Flagship “ObamaCare” Suit Founders in the Fourth Circuit

Per the ridiculously well-regarded Judge Diane Motz (pdf). Remember, this reverses a previously favorable decision by Judge Sutton Hudson [Thanks Rachel! -ed.]. So wipe one hash mark off the tea party “win” column, and replace it on our side:

To permit a state to litigate whenever it enacts a statute declaring its opposition to federal law, as Virginia has in the VHCFA, would convert the federal judiciary into a “forum” for the vindication of a state’s “generalized grievances about the conduct of government.” Flast v. Cohen, 392 U.S. 88, 106 (1968). Under Virginia’s standing theory, a state could acquire standing to challenge any federal law merely by enacting a statute — even an utterly unenforceable one — purporting to prohibit the application of the federal law. For example, Virginia could enact a statute declaring that “no Virginia resident shall be required to pay Social Security taxes” and proceed to file a lawsuit challenging the Social Security Act.  Or Virginia could enact a statute codifying its constitutional objection to the CIA’s financial reporting practices and proceed to litigate the sort of “generalized grievance[]” about federal administration that the Supreme Court has long held to be “committed to the . . . political process.” United States v. Richardson, 418 U.S. 166, 179-80 (1974) (internal quotation omitted).

Thus, if we were to adopt Virginia’s standing theory, each state could become a roving constitutional watchdog of sorts; no issue, no matter how generalized or quintessentially political, would fall beyond a state’s power to litigate in federal court. See, e.g., id.; Schlesinger v. Reservists Comm. to Stop the War, 418 U.S. 208, 227 (1974). We cannot accept a theory of standing that so contravenes settled jurisdictional constraints.

And so Kenneth Cuccinelli’s dalliance into constitutional adventurism ends with a stellar rebuke of tea party-influenced nullification theories. Congratulations, Virginia taxpayers! It takes a big man to gamble his state’s money and his political career on a legal theory rejected before the Civil War; but it takes a very special electorate to let him.

Advertisements

16 comments

  1. Maybe it’s just me but these types of posts always feel a bit like posting the score of the latest Yankees / Red Sox game.

  2. Yes, but in this case, the entire GOP thinks the Red Sox are winning.

  3. Most of us aren’t actually keeping score. Maybe you can provide? Simple math. How many court rulings and which side scored on each?

  4. I think it’s 3-1 with this. (Distilling from this more complicated list.)

    Sixth Circuit (and lower court): upheld
    Fourth Circuit (and lower court): upheld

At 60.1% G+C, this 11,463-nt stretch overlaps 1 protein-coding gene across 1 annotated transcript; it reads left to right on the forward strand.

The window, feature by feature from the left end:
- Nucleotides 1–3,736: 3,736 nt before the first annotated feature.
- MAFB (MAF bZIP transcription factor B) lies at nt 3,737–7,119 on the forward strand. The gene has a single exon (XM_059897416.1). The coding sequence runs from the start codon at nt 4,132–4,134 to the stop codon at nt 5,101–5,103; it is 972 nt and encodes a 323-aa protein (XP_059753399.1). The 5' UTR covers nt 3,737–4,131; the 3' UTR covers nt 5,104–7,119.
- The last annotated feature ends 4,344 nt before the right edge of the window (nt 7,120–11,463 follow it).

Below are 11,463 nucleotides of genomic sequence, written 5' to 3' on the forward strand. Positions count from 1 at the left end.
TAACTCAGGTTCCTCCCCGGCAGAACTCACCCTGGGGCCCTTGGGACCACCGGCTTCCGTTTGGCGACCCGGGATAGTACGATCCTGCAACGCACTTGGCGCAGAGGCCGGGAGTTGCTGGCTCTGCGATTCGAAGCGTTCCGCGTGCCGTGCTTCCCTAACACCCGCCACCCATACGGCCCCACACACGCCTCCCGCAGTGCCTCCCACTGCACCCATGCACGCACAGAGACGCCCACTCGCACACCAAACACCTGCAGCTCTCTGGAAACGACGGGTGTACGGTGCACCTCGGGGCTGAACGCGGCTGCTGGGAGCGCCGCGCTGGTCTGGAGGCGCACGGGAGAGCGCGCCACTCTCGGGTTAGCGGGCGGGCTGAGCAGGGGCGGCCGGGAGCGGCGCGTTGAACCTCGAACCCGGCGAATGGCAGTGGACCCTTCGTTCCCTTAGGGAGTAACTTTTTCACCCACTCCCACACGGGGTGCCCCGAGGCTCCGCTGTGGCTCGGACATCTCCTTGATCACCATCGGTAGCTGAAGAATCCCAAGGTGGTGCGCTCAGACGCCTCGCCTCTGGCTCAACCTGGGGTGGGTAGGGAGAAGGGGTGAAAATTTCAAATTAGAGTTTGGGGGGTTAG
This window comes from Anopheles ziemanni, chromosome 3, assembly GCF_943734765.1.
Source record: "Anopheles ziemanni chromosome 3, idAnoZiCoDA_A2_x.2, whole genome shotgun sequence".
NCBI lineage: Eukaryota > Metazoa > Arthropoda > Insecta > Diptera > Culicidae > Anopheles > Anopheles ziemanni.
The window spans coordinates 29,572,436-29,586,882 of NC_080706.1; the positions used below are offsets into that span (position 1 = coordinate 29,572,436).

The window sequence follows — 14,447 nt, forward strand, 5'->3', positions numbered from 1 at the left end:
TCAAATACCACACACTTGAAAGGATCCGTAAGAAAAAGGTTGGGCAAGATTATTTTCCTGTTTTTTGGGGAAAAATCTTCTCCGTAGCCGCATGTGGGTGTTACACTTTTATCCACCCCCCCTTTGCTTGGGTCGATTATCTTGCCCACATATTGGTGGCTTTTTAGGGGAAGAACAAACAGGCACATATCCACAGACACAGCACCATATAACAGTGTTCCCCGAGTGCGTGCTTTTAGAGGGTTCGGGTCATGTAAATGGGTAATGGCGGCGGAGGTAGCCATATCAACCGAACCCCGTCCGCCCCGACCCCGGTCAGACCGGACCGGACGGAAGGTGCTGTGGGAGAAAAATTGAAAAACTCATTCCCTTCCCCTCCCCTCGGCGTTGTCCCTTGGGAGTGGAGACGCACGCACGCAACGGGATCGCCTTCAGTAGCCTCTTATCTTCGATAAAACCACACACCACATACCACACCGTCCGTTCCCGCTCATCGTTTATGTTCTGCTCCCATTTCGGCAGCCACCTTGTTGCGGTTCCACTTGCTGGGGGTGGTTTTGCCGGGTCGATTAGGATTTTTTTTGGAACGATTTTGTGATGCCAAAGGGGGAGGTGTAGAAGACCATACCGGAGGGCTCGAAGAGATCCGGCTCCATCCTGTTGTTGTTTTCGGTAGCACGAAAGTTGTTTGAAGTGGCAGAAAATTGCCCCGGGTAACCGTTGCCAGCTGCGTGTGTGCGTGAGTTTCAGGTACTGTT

Eleventh Circuit (and lower court): struck
    D. D.C. (unappealed): upheld

    1. So your team is winning? Yay!

      That means you all have lots of fans, right?

    2. Do victories on standing and other non-merits grounds count? Seems like your analysis of Hein is pertinent.

      At this point, how much do lower courts matter anyway? The 11th already created a circuit split, so cert (and I’m guessing a bunch of consolidation) is pretty much guaranteed, right?

  5. We have some. But I would rather be legally right than liked for it. Facts (and the law) are “deaf to the clamor of the populace.”

    1. I’m talking more about the legions of people signing up for the insurance pools and whatnot.

  6. A rejection of the attacks made on Obamacare should probably get a better defense lawyer.

    1. That would be hard to do. I’m really quite good.

      1. But are you admitted to the 4th Circuit bar?

      2. Not YET. Only the Seventh. Sigh.

        1. Look on the bright side. In the 7 you get to sway opinions by Posner and Easterbrook. In the 4 your rulings would be unpublished pretty much always, right?

        2. I rather like Motz! And their Al-Marri opinion was baller.

          Also, I have personally been rebuked by Judge Easterbrook. It was terrifying.

          1. Ooh! Story! Story! Or transcript/video if you’ve got it! I don’t know what he looks like, so I’m picturing a stern old badass, like Admiral Adama in the trial at the end of Season Three, right before the writers pulled Sheer Stupidity out of their asses and guaranteed I won’t watch Season Four ever. I mean, those are the Final Five? And resurrecting the dead? What the bloody fucking hell!

  7. Oh it is best told in person :). I’ll save it for Atlanta some day?

    AND I KNOW on Battlestar!!!!!! But some parts of Season 4 are worthwhile. Skip everything but the Mutiny Cycle (begins @ “Blood on the Scales”).

%d bloggers like this: